Games Finished:

DmC: Devil May Cry (Xbox 360)

Hey, Dante gets white hair at the end! Why do I care about this? Spoiler warning I guess? It signifies the transformation of his character from aimless rebel protecting the human race to white-haired aimless rebel protecting the human race.
Let's talk collectibles for a second, since I've already dedicated a post to story and future-dedicated a post to combat. Wait I changed my mind, let's talk platforming. Tangentially related to collectibles, since collectibles don't work in a game without some kind of interesting navigatory mechanic. One of the sleeper hits of DmC - and I think it was a sleeper even to the devs - is the grappling hook(s)-driven platforming. Like the combat, Dante's traversal techniques are so complex and overwrought that they actually wrap back around to be interesting. He's got a double jump, three kinds of air dash, a blue grappling hook that works like the Hookshot, and a red grappling hook that works like "Get over here!". The fun of the platforming is being caught midair saying "shit shit shit which do I use?!". Failure triggers something more like familiarization that memorization - you've got enough time for each input that you just need to be vaguely aware of what is coming to be able to pull it off. The floaty leeway between each move also means there's a difference between just making it and a badass perfect run. Frankly I'd play a game that was made up solely of this stuff, as I found the late-game climactic platforming gauntlet to be more exciting than the succeeding final boss battle.

Wrapping back to collectibles - they're handled quite nicely through the use of an ambient audio cue. "Hidden" items in 3D games are a can of worms because of camera abstraction - what's hidden to the camera may not necessarily be hidden in the environment. This isn't a problem in 2D, because there's no distinction between environment and perspective (or at least it's minimal). I'm not going to get into which games do it right (Super Mario 64) and which do it wrong (ugh) right here and now, but DmC comes up with an elegant little solution to circumvent the problem entirely - overtly tell the player when a collectible is nearby. Now before we dish out too much undue credit, let's note that 3D Marios do the exact same thing (stars make a telltale tinkling sound) and at least Skies of Arcadia did too, but that doesn't make it any less welcome. These cues mean that the player can naturally explore environments without worrying that the camera is missing anything, and it means that the developers can't get away with hiding an item in plain sight - at the very least they have to use alternate paths, and in the best cases they use platforming puzzles.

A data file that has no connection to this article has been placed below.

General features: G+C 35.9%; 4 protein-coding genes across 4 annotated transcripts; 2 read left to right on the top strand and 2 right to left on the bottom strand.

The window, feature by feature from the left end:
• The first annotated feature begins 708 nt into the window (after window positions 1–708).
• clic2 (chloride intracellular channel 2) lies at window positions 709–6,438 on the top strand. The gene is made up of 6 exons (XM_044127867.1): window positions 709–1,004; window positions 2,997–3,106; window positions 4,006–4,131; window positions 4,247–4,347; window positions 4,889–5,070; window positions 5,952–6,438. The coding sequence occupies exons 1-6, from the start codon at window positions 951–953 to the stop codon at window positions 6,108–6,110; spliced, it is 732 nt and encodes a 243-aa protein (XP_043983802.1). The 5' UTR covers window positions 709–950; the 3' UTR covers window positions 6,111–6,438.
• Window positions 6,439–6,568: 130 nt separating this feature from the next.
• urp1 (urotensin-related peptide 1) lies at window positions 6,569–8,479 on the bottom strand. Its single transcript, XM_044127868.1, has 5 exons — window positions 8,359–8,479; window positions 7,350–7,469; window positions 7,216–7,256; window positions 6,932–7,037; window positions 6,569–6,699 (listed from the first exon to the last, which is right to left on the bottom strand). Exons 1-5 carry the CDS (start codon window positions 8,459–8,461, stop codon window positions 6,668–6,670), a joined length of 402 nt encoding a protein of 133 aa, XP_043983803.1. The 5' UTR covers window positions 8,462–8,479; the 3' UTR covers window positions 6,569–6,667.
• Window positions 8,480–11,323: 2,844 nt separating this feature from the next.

As if the uniquely pleasant platforming and camera-stress-free collection weren't enough, DmC throws one more bone onto the bonus content fire: challenge rooms. As did Donkey Kong Country before it, DmC  packs each stage with one to three hidden bonus rooms, rewarding diligent exploration with a spot of fresh gameplay.  All of this bonus content is thankfully tracked by a menu screen that lets you know how much you've done and how much is left to be done in each stage. Perhaps it's all in my head, but the whole experience has a really nice, delightfully old-school feel to it. The only downside - and sadly there is a downside - is that these stages are far too long to casually jump into for completionist runs. DKC and SM64 stages took five minutes from beginning to end, so it wasn't much to ask you to play them over and over looking for that one last macguffin. While the saving grace of DmC is that levels are usually free-roam (and enemies don't respawn), said levels can take anywhere from fifteen to thirty minutes to complete. If you find yourself at the end of a half-hour-long stage, still missing one of fifteen collectibles, you're likely to give up for the night - and possibly forever. So take it with a grain of salt - the collectibles are there and well-designed for the 100%-seeking player, but you'll need to be committed to catch-'em-all.